They Shall Not Grow Old: Peter Jackson’s definitive first World War film

Review: The director exploits all his technical gifts to convey the everyday experience of war

They Shall Not Grow Old
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Director: Peter Jackson
Cert: 12A
Genre: Documentary
Running Time: 1 hr 39 mins

Peter Jackson achieved his greatest success with a distant variation on first World War themes – The Lord of the Rings was coloured by J R R Tolkien’s experiences in the trenches – so it makes sense that, as the centenary draws to a close, he should deliver a definitive semi-documentary take on that conflict.

They Shall not Grow Old exploits all the director's technical gifts to convey the everyday Englishman's experience. (And we do mean "Englishman". Weirdly for a film from a New Zealander, the picture features few voices from outside that country.) Jackson has ploughed through the Imperial War Museum's archives, polished up the combat footage, colourised it, altered the running speed to modern standards, added dialogue where mouths move and – for certain venues – rendered it into 3-D.

This is more than a gimmick. The picture begins and ends with the footage as it is normally presented. The spotted, hazy monochrome, running too fast with no sound, puts distance between the subjects and us. This is happening “in the olden times”.

Some film historians may scream heresy but, when They Shall not Grow Old moves into JacksonVision, a little of that distance is stripped away. We now notice how curiously the soldiers peer at the unfamiliar technology recording their movements. The blood and the entrails are more vivid. Despite all that awful carnage, it's still impossible to avoid marvelling at the consistently dreadful state of the teeth. No wonder my generations' grandparents all had false replacements by the time they reached middle-age.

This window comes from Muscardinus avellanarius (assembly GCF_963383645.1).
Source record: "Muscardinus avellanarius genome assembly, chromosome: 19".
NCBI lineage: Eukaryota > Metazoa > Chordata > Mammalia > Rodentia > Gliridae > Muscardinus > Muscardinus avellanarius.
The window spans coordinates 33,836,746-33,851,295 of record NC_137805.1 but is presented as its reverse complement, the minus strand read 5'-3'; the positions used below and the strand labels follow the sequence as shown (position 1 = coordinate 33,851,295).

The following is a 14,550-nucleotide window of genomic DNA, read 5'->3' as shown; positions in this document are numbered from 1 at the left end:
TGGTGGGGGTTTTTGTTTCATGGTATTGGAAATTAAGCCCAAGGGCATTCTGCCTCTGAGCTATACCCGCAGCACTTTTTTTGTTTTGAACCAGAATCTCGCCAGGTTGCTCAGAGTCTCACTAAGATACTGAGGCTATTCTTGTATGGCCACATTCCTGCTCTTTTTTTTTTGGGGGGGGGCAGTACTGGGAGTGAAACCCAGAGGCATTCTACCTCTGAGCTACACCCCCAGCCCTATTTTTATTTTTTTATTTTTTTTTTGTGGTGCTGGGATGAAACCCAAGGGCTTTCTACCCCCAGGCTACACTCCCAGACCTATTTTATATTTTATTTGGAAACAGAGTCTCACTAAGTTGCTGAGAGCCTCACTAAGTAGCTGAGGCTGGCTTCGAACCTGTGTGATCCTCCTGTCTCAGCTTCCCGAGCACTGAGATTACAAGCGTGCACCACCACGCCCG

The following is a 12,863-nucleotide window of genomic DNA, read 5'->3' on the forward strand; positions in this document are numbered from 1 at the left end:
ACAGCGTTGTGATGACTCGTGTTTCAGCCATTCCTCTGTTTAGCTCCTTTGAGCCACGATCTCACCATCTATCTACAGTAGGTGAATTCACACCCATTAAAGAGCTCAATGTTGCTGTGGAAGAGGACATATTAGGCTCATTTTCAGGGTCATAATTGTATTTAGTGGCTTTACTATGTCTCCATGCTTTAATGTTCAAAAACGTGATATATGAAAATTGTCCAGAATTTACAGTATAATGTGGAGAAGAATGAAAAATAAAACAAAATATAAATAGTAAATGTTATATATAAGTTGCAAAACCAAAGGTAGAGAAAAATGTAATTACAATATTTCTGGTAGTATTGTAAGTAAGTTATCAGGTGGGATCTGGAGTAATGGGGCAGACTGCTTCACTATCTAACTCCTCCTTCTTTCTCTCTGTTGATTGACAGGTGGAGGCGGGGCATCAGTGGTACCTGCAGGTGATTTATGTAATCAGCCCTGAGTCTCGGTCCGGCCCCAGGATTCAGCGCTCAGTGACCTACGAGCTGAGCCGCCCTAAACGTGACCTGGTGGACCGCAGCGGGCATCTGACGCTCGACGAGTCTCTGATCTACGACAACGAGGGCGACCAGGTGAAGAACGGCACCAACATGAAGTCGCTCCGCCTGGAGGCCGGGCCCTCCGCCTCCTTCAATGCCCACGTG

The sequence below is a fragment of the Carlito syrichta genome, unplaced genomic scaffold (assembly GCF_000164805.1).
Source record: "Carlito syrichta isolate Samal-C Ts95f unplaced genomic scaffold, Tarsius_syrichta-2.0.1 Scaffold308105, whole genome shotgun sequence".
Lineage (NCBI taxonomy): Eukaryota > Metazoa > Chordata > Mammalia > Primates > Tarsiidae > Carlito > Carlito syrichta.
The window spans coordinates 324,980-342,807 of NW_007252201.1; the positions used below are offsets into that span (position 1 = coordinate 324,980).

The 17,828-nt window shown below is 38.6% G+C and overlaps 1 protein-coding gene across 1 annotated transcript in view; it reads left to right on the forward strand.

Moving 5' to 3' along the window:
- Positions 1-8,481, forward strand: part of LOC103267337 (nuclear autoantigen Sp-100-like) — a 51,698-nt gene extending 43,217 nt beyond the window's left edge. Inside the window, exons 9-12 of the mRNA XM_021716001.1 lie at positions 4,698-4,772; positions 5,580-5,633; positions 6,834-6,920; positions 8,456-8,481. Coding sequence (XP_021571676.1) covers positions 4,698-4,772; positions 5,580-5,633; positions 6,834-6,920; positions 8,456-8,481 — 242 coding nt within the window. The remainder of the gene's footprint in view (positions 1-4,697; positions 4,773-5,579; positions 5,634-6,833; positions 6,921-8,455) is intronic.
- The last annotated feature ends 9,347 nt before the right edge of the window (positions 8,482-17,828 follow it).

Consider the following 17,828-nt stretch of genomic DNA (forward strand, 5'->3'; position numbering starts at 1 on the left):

Yet the spoken testimony remains at least as powerful as the imagery. Rather than isolating particular subjects and following their stories, Jackson invites a collage of nameless voices to talk us through recruitment, engagement, mourning and post-war disillusionment.

There are some depressing revelations about the coolness of civilians to the returning heroes, but, for the most part, the larger arc is familiar. It’s obscure nuances that really set you back. Dark humour is derived from the information – news to me – that some Saxon prisoners hated the Prussians more than their British captors.

Indeed, we’re never too far from a graveside joke. The film ends with a delicious punch-line that gently reminds us of how ordinary life potters on in the midst of carnage.

Very much worth seeing in the cinema before it migrates to the telly.

Opens: November 9th

Donald Clarke

Donald Clarke

Donald Clarke, a contributor to The Irish Times, is Chief Film Correspondent and a regular columnist